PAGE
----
Ho, Ho, How to Lower Retail Workers' Stress Levels

NIOSH recommends managers and employees work together to identify critical stress-related problems and design reasonable solutions to address them. And its online resources can help retail employers and workers alike.

Retail workers' health and safety is on the minds of some of NIOSH's best minds, and four of them have collaborated on a NIOSH Science Blog post this month to remind employers about holiday season stress among these employees. The authors -- Donna Pfirman, NIOSH co-assistant coordinator for the Wholesale and Retail Trade Sector program; Jessica M.K. Streit, Ph.D., MS, co-assistant coordinator for the Healthy Work Design and Well-being Cross-Sector program; Seleen Collins, a technical writer-editor in the NIOSH Education and Information Division; and Vern Putz Anderson, Ph.D., CPE, recently retired as NIOSH coordinator for the Wholesale and Retail Trade Sector program -- cite an October 2018 Gallup poll finding that 87 percent of Americans plan to shop and spend money on the 2018 holidays and a National Retail Federation estimates that retail sales in November and December 2018 will total as much as $720.89 billion, 4.8 percent more than in 2017.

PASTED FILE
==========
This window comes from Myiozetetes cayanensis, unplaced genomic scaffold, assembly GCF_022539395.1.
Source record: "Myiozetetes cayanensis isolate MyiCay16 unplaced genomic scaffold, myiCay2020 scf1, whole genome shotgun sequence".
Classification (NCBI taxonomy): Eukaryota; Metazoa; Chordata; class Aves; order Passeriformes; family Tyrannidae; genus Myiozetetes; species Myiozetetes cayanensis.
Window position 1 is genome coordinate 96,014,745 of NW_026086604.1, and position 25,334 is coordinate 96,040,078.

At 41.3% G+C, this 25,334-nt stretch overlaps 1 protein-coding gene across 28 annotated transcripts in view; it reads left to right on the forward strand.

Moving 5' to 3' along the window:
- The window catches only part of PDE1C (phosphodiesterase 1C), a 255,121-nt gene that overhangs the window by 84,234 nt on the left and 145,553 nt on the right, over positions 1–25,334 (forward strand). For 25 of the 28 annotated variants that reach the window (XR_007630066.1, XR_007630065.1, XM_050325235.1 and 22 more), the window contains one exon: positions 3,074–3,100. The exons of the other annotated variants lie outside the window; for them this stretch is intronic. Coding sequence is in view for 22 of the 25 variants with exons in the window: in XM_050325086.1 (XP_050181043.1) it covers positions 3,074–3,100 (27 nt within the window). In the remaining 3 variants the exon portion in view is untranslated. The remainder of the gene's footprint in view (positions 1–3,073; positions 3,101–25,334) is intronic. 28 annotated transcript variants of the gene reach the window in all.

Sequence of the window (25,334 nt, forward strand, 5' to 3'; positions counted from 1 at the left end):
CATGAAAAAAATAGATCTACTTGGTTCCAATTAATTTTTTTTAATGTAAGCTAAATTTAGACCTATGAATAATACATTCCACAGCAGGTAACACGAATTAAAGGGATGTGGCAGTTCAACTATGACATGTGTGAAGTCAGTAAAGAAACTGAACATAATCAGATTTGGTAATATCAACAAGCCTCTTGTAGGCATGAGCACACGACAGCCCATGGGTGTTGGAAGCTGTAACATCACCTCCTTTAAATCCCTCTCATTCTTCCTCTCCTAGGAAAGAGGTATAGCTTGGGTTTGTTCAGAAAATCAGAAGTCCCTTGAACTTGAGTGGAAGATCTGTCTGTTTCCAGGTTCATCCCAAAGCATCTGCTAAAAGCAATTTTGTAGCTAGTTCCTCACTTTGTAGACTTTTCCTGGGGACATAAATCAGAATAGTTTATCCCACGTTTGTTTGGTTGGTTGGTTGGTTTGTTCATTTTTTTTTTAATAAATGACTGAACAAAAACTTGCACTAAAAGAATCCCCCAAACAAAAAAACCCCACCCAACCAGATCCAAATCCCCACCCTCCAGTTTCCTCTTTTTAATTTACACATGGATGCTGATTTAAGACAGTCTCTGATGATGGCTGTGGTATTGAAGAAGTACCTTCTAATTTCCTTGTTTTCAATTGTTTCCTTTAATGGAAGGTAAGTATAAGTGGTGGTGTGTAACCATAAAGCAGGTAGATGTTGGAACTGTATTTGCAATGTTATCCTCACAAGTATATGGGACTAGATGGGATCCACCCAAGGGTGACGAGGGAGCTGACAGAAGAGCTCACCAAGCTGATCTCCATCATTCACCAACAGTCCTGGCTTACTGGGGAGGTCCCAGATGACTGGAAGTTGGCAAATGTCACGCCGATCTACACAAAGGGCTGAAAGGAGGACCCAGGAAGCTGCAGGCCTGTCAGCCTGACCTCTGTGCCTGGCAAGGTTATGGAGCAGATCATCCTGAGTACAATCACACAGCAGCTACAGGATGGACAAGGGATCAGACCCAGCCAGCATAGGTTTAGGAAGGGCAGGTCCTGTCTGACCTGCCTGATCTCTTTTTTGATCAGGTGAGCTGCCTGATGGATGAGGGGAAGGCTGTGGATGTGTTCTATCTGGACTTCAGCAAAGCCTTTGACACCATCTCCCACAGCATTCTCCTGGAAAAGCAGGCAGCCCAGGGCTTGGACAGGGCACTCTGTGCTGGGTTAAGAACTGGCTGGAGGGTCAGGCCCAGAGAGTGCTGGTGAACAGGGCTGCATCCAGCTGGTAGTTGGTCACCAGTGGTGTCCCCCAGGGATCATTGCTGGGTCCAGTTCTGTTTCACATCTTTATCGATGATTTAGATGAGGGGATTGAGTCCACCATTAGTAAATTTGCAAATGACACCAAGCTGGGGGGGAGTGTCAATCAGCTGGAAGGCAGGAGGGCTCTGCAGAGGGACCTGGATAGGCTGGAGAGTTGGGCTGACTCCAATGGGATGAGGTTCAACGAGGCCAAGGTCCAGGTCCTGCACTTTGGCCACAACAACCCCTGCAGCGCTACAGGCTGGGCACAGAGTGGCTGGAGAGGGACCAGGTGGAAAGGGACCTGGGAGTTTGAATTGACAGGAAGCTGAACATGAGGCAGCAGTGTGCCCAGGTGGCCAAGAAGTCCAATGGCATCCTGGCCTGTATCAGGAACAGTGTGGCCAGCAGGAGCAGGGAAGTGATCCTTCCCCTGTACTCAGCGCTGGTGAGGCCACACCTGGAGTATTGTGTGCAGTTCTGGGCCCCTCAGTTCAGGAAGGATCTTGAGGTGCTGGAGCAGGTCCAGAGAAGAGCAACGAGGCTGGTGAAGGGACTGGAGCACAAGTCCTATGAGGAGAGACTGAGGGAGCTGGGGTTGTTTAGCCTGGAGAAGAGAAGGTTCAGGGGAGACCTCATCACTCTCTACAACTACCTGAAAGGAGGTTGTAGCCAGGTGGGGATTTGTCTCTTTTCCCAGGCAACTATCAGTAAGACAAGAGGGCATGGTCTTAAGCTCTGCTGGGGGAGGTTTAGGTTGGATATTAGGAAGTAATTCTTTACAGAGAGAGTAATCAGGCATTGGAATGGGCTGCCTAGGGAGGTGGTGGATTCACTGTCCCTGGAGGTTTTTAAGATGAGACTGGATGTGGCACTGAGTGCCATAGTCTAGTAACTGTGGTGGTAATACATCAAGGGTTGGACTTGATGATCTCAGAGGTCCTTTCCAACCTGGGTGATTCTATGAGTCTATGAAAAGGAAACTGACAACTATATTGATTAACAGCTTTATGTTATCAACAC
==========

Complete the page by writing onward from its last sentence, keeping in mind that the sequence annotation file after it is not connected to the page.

Retailers are expected to hire as many as 650,000 seasonal workers in order to accommodate the increased consumer traffic, joining the 4.6 million U.S. workers currently employed in retail sales, according to BLS.

The blog post points out that these working conditions may influence employees' job-related stress levels:

  • Job and task design: Heavy workloads, a hectic work pace, insufficient rest breaks, long work hours, and irregular work shifts can cause workers to feel out of control and place them at increased risk for stress.
  • Management style: Poor communication and a lack of family-friendly policies and practices can be significant stressors.
  • Interpersonal relationships: When co-workers and supervisors aren't supportive or helpful, retail employees' stress levels can rise.
  • Work roles: Confusion about responsibilities or feeling like there's too much to do can make work more stressful for retail employees.
  • Environmental conditions: Large crowds and noise from sources such as store music, announcements, and shoppers can make the workplace feel unpleasant and raise employees' stress levels.

The post says NIOSH recommends managers and employees work together to identify critical stress-related problems and design reasonable solutions to address them. And its online resources can help retail employers and workers alike.

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